Could a mod split this into a separate conversation? I think it’s important to talk about, but it’s straying from the core need for this thread, I think.
I know a team that spent a significant amount of effort supporting building up interest in China, back when there were no Chinese teams. Then we had a year with a bunch of Chinese teams coming to events here in the US. Then China got some local regionals. To paint such a team with the broad brush indicated in this article represents a severe lack of understanding of what they, and many other chairman’s-worthy teams, have done.
I won’t deny that FIRST could put more emphasis on building teams sustainably. That’s a big gap in their system right now. At some point, teams need to be able to stand on their own - find funding and sponsors, recruit new members. Things like rookie grants are great, as they help teams get started, but they’re horrible because many teams fold after they run out due to lack of funds. I know grants like the NASA rookie grant require new teams to focus on chairman’s submission work. That should be changed to working on a sustainability plan. Yes, have grants that give teams money for their first two years, but make those grants contingent on completing a sustainability plan that shows progress towards fundraising and recruitment. And instead of being a hard cut-off at two years, phase teams out. Drop the amount they receive each year for a few years in a row. That lets them more organically bring on new sponsorship to replace their rookie grant. Such a system requires FIRST to work with the sponsors, and would represent a significant shift in how things are handled. Toss in a question on the Chairman’s award about sustainable outreach (you’ve started X teams, and Y are still active this season), and it’ll help let teams know sustainability is a goal. It really shouldn’t take more than that.
As for the question of ethics… two examples are given where technical development may not be entirely ethical - AI replacing jobs and leaving people destitute, and biometrics leading to Orwellian surveillance of the population. I would argue that both of these broad branches of technical development can also have positive ethical impacts.
For AI, having a network of automated cars could help reduce or eliminate traffic accidents. Here in the US, somewhere around 90 people per day die in a traffic accident. With smart cars that talk to each other, all of those deaths could be avoidable. People have always worried about emerging technologies making their jobs obsolete. But society as a whole adapts, and job opportunities shift and change over time. It’s a painful process at times, but the benefits to society can be huge. This view would seem to prioritize macro ethics (benefit to society) over micro ethics (benefit to the individual), which directly contradicts the position the opinion piece takes. Trying to argue the ethics of eliminating 200,000 taxi jobs in the US versus saving as many lives over the course of 6 years isn’t much of an argument, to me. I’ll take saved lives over job losses any day, even if that job is someday mine.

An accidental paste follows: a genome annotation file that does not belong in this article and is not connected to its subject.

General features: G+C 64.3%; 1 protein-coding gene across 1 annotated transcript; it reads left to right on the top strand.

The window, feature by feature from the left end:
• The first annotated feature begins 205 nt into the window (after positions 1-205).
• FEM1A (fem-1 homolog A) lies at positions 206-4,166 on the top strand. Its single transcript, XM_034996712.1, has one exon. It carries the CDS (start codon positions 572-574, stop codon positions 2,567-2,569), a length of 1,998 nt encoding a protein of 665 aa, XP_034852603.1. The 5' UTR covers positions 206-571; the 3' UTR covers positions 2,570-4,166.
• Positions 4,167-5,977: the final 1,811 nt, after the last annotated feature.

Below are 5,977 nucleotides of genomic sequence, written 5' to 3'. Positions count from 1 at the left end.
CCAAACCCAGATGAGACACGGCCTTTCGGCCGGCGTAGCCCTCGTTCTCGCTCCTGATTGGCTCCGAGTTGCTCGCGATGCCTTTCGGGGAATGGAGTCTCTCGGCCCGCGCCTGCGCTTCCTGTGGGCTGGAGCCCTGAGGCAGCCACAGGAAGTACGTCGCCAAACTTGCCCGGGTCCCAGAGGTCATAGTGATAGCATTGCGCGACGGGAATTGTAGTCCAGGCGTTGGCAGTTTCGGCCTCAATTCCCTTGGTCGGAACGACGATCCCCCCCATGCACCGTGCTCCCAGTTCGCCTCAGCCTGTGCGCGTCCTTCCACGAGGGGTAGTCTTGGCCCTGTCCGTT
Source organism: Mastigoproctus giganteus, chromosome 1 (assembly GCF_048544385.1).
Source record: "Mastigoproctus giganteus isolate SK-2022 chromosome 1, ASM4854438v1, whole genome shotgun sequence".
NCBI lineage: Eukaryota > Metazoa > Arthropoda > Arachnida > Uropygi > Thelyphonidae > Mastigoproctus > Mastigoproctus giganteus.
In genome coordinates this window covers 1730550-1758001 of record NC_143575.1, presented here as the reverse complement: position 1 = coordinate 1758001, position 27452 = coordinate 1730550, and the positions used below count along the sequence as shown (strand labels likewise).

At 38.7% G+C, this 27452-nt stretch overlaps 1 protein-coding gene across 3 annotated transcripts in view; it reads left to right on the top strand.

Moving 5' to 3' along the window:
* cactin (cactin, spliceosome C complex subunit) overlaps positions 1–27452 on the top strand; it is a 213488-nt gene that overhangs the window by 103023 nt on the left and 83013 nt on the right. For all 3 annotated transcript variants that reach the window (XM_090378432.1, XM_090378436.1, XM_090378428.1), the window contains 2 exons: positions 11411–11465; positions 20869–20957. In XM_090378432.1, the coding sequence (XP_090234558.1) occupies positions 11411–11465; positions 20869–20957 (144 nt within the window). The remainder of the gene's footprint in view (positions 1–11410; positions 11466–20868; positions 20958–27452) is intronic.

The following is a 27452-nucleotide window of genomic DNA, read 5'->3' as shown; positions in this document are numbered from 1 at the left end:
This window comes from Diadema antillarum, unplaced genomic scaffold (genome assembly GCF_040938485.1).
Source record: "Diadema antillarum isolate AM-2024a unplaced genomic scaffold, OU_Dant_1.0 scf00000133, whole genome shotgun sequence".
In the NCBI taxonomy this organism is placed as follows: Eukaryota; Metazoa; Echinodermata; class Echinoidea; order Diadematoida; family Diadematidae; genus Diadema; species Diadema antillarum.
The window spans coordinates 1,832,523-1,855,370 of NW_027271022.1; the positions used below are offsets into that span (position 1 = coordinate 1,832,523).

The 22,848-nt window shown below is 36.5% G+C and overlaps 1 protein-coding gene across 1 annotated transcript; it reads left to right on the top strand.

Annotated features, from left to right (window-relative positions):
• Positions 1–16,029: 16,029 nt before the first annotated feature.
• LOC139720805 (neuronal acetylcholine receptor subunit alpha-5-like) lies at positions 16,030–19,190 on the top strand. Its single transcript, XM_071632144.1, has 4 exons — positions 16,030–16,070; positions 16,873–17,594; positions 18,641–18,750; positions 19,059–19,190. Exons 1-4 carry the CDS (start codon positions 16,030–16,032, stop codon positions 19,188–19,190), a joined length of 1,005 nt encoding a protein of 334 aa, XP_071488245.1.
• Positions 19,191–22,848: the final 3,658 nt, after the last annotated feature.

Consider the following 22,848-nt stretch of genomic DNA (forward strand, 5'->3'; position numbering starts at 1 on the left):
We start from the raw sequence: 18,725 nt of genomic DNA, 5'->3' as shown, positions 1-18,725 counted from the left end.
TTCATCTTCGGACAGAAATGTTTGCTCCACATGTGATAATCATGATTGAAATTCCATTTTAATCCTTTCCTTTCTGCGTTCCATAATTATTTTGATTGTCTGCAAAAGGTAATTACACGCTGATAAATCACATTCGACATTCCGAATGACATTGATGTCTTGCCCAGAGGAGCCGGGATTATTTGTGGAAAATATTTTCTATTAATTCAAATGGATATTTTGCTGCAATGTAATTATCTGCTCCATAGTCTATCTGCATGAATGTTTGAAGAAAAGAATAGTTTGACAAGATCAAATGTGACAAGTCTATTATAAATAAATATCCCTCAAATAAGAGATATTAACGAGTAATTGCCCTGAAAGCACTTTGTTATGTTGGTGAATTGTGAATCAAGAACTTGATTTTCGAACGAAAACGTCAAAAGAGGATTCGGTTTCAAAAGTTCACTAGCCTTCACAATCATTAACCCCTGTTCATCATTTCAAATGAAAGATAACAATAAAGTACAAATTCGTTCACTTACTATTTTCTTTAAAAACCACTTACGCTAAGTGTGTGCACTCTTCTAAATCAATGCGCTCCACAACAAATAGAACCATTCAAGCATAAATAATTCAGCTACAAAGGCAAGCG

Next, biometrics. I don’t know about you, but I find it rather convenient having good security on my phone, knowing that my data is protected, yet being able to access it quickly and easily with a fingerprint or a glance. Biometrics is used, first and foremost, to enhance security, both personal and corporate, not track the population. Being able to protect your data from thieves is important in this era, and biometrics is a very secure way to do that.
Finally, I want to point out an example of gracious professionalism in the real world, and how it gets companies (for the most part, there are always exceptions) to act ethically instead of in their best interests. In a simple word, standards. There are all sorts of standards that come into play with your favorite devices. Without the USB standard, companies could make a lot more money and ensure brand loyalty - of course you would by their computer again, all your devices work with it, and switching to their competitor would mean replacing those devices as well. Without such a standard that everyone follows, you’d lock yourself into an ecosystem and give the company the ability to increase prices without worrying about losing customers - pure profit. Other standards - HDMI, Bluetooth, WiFi, to name a few - all promote the same selfless behavior.
Supporting gracious professionalism doesn’t mean you neglect an individuals experience for the sake of a team image, as the second opinion article states. It means you work, as a team, to handle a situation appropriately and professionally. How can anyone think that reporting incidents of harassment or assault would go against GP? Those incidents themselves, and the people that perpetrate them, are the ones that need a lesson in GP, and by bringing attention to them we help the whole community become more aware.
Every team needs to determine what’s important to it. Create a mission and core values that reflect your team, and hold yourselves accountable. Create a responsible and supportive culture within your team. Teams have to take responsibility for themselves and how they approach a problem, not place the blame elsewhere. It’s a shame that some teams look at things like the chairman’s award as a cutthroat competition where they need to min/max their way to the top. But let me ask one question - without Chairman’s and EI, what incentive would teams have to do any outreach? We may not have a perfect situation right now, but I think it’s much better than one where teams are isolated and not working to impact their communities.